The study was focused on the identification of the major secondary metabolites produced by Trichoderma species against Soil borne pathogens. In the in vitro interactions between species and soil borne pathogens, it is observed that secondary metabolites play an efficient role in inhibiting the growth of the pathogen. Higher the concentration of secondary metabolites, greater will be the efficiency against pathogen.

The result shows the positive effect of secondary metabolites of Trichoderma species against soil borne pathogens. So instead of using Trichoderma spp. we can use their secondary metabolites. This positive effect of secondary metabolites is a boon for agriculture. By the mass production of these secondary metabolites it can be used at large scale by which the production of crop will increase.

Discussion

Studies on the secondary metabolites isolated from T22 and T39 strains supported by a ‘metabolomic approach’ [6] are required to better our understanding of both the mechanisms of action of these bioactive compounds during the antagonism and their role in the interaction between biocontrol fungi, plant and microbial pathogens. The bio control mechanism of Trichoderma harzianum is a complex process mediated by the secretion of extracellular enzymes, such as chitinases [7] b-glucanases [8] and proteinases [9] as well as secondary metabolites [10]. The role of Trichoderma antibiotics in biocontrol is still a matter of discussion. Although some antibiotics may be the major factor for the biocontrol activity of a certain strain, this may not be the case for others [11]. In addition, there is still no clear evidence on the production of antibiotic compounds by Trichoderma spp. in the rhizosphere and spermosphere [12].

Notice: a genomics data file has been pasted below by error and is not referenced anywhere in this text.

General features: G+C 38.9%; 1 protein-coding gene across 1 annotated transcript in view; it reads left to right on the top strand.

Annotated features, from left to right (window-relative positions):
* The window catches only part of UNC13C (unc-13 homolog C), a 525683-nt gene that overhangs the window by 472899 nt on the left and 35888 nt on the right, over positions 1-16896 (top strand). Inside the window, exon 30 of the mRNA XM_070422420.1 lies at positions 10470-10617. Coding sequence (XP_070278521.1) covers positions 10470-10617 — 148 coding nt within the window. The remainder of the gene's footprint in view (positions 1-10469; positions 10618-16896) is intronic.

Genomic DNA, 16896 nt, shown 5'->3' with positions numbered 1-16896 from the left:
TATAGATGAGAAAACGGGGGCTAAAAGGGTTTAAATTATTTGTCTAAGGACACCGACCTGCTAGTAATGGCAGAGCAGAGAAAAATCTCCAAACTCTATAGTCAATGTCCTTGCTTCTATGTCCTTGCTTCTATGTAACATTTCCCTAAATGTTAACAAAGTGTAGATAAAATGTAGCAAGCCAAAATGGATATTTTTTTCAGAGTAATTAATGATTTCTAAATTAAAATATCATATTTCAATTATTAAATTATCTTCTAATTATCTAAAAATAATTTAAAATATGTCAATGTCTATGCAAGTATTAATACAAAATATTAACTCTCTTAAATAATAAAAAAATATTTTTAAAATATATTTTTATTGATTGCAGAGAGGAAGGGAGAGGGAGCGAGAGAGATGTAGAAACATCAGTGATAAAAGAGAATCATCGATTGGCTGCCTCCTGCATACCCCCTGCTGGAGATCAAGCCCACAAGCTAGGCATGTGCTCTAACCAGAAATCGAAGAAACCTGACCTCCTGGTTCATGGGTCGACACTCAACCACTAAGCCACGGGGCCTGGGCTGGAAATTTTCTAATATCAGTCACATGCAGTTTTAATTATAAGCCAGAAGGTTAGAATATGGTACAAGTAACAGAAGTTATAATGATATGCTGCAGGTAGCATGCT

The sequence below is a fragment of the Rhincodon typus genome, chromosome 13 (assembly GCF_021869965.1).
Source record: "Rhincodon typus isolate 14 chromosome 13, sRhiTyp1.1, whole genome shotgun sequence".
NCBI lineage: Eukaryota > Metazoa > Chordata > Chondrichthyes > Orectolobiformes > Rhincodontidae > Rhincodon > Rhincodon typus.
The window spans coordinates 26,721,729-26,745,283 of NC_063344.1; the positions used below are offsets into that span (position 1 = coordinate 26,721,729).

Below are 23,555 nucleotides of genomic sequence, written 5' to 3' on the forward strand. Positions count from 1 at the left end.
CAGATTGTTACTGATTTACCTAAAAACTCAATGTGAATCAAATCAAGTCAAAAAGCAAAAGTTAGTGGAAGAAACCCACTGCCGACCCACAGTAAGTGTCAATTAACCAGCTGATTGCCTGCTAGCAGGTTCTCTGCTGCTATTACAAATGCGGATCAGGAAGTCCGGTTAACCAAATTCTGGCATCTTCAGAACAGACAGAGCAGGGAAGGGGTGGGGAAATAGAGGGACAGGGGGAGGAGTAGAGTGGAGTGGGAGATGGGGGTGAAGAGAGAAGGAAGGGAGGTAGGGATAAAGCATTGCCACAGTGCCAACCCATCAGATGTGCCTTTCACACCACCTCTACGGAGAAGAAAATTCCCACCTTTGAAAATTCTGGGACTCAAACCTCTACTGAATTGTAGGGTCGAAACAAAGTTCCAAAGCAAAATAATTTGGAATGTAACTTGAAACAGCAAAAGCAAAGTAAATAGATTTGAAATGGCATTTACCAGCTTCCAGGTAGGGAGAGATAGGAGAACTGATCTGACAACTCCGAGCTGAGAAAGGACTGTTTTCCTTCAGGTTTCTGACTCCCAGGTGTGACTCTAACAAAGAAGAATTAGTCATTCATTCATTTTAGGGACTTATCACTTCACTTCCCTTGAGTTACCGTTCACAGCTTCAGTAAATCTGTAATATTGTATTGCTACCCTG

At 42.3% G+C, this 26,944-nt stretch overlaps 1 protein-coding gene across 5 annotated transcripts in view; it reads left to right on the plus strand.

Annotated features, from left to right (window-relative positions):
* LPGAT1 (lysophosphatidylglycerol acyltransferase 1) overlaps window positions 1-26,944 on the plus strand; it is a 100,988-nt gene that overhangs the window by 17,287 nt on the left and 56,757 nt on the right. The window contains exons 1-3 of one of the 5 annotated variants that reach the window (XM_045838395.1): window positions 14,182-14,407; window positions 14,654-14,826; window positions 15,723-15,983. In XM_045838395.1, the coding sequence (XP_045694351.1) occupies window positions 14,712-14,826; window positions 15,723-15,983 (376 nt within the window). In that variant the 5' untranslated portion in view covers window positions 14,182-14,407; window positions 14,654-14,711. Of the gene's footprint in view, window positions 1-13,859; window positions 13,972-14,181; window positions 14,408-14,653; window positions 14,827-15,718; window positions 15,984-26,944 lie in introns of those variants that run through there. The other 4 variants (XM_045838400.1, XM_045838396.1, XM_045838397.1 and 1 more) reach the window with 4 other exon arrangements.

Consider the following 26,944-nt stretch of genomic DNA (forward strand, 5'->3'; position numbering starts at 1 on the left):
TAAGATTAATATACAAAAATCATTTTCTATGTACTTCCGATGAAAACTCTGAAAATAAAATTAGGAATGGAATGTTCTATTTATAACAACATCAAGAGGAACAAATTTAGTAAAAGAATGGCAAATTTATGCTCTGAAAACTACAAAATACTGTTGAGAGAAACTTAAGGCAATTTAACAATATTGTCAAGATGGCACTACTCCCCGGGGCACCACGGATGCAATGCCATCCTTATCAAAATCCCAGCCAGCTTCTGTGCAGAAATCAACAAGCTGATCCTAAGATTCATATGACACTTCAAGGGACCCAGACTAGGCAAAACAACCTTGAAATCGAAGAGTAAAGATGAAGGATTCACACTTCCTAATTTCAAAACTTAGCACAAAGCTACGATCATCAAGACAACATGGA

Our results support the consideration that the antibiosis occurring during the saprophytic and antagonistic growth of strains Th. azad and 01 PP could be involved, in concert with other mechanisms, during the interaction with plant pathogens [13]. Furthermore, T. harzianum is a well-known producer of cell wall-degrading enzymes and the antibiotics could act synergistically with them [14,15]. Similar work on major secondary metabolites produced by Trichoderma species also concluded by [16,17] reported that Tricoderma isolates are more effective and show excellent control of S. rolfsii, responsible for groundnut rot. These isolates could be exploited on a large scale for field application in local conditions. The two isolates will be promising bio control agents against rots caused by S. rolfsii in field crops with best outcome in future plant biotech applications. Barbara [18] also reported that Secondary metabolite toxins produced by fungi often play a role in triggering these responses [19] suggested that plants protect themselves by producing some compounds called as secondary metabolites. Secondary metabolites, including terpenes, phenolics and nitrogen (N) and sulphur (S) containing compounds, defend plants against a variety of herbivores and pathogenic microorganisms as well as various kinds of abiotic stresses [20] observed that the antagonists produce an array of secondary metabolites such as antibiotics and toxin, which contribute to the antagonistic activity of fungal biocontrol agents against plant pathogens. Antagonistic strains belonging to the Trichoderma and Fusarium genera were able to produce various secondary metabolites which can play a role in the mechanism of their biological activity [21-23].

Conclusion

This paper reports the isolation and characterization of the main secondary metabolites obtained from culture filtrates of two Trichoderma strains (Th. Azad & 01 PP) and their production during antagonistic interaction with soil borne pathogens. This work is done on the secondary metabolites produced by the commercially applied strains Th. azad and 01 PP. Our results provide a better understanding of the metabolism of these fungi, which are both widely used as biopesticides and/or biofertilizers in biocontrol.

Acknowledgements

The authors are grateful for the financial support granted by the ICAR under the Niche Area of Excellence on “Exploration and Exploitation of Trichoderma as an antagonist against soil borne pathogens” running in the Bio-control Laboratory, Department of Plant Pathology, C.S.A University of Agriculture and Technology, Kanpur, India.